We may now draw the following further conclusions resulting from the above reconstruction of Manetho:

1. Despite what the Egyptologists will tell you, neither Manetho's Dynasty XVI nor XVII appears in the Turin Papyrus.

2. The presence of Tutimaios at the inception of the Hyksos Dynasty is not the product of a corrupt translation, as some scholars would have us believe. He was the Dedumose of the Turin king-list and the last king of the XIVth Dynasty that fell to the XVth in 1718 BC.

3. The rules for Manetho's original dynasties are now seen to be flexible: They are sometimes chronological and sometimes not. The apparently anomalous nature of dynasties XVI and XVII will be explained in Chapter 13. Furthermore, the beginning of Dynasty V actually follows that of Dynasty VI, an alignment that will be reinforced at the end of this chapter. The reason for this is problematic. It may be that the Fifth was seen by Manetho as a direct continuation of the Fourth. The actual breaks between dynasties resulted from the political decline that followed the catastrophic events enumerated in Chapter Eight, or from invasion or collapse of central authority that resulted from those catastrophes. Whether the numbering of the dynasties goes back to Manetho is not immediately clear. The version of Manetho used by Josephus appears to have had no such numbering and Josephus seems to have been totally unaware of any such system.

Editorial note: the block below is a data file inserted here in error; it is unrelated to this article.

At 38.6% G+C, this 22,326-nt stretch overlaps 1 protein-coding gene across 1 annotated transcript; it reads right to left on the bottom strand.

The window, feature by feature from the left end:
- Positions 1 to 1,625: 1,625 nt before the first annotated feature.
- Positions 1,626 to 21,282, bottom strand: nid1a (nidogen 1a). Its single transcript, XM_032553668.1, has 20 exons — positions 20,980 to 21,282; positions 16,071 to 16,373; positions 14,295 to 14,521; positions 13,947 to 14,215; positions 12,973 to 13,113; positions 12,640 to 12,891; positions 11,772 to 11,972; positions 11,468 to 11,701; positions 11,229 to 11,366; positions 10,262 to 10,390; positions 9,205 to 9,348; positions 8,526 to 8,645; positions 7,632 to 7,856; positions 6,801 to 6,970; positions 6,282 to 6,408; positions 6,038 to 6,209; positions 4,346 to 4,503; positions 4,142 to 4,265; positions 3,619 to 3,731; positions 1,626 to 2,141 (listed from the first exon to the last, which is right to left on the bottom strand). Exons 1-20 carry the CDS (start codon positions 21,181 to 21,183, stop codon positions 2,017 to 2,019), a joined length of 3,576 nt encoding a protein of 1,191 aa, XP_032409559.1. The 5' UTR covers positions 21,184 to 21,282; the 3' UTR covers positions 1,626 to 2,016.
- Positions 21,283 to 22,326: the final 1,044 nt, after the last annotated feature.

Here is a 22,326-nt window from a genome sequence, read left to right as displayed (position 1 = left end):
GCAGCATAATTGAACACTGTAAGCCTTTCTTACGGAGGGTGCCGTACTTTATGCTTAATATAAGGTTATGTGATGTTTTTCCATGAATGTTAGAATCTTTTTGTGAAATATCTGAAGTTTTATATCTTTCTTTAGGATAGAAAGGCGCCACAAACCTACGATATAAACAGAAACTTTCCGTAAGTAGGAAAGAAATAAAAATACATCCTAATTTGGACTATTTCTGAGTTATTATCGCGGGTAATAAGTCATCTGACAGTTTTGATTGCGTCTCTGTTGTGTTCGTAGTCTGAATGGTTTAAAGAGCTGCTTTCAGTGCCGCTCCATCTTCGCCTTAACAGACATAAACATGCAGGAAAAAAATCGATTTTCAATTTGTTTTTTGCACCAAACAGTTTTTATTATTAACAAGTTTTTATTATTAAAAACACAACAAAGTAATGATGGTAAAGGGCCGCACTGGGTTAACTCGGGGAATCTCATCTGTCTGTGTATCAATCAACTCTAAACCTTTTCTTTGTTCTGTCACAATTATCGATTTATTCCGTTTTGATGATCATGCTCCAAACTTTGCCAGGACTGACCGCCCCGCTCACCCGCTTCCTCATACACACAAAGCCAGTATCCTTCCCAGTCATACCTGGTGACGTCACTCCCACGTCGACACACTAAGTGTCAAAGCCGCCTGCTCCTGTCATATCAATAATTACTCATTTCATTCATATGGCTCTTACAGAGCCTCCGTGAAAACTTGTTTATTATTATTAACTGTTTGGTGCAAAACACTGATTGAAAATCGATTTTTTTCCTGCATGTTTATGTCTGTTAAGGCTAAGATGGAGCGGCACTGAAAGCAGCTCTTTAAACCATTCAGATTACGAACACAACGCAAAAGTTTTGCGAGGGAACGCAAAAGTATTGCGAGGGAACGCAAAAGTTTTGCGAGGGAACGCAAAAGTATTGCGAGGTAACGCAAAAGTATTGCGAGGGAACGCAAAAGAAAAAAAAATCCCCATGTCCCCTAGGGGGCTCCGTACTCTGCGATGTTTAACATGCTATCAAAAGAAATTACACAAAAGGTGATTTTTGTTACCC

4. The 2nd Intermediate Period was much longer than heretofore imagined. During this period the Egyptians lived under divided rule for 468 years, almost half a millennium.

5. The dates for the various subdivisions of the Bronze Age, based on Egyptian chronology, will have to be adjusted slightly to fit the correct lengths of the Egyptian dynasties. This will also affect the related ceramic timeline.

6. Sargon of Akkad did in fact invade and conquer both Lower and Upper Egypt near 2323 BC, and by extension, the rest of the Mediterranean world. Only with the death of Manishtusu did the native dynasty at Herakleopolis arise. And only after the catastrophe of 2230 and the death of Naram-Sin in 2217 did Egypt finally begin to break its final ties with the Akkadian Empire.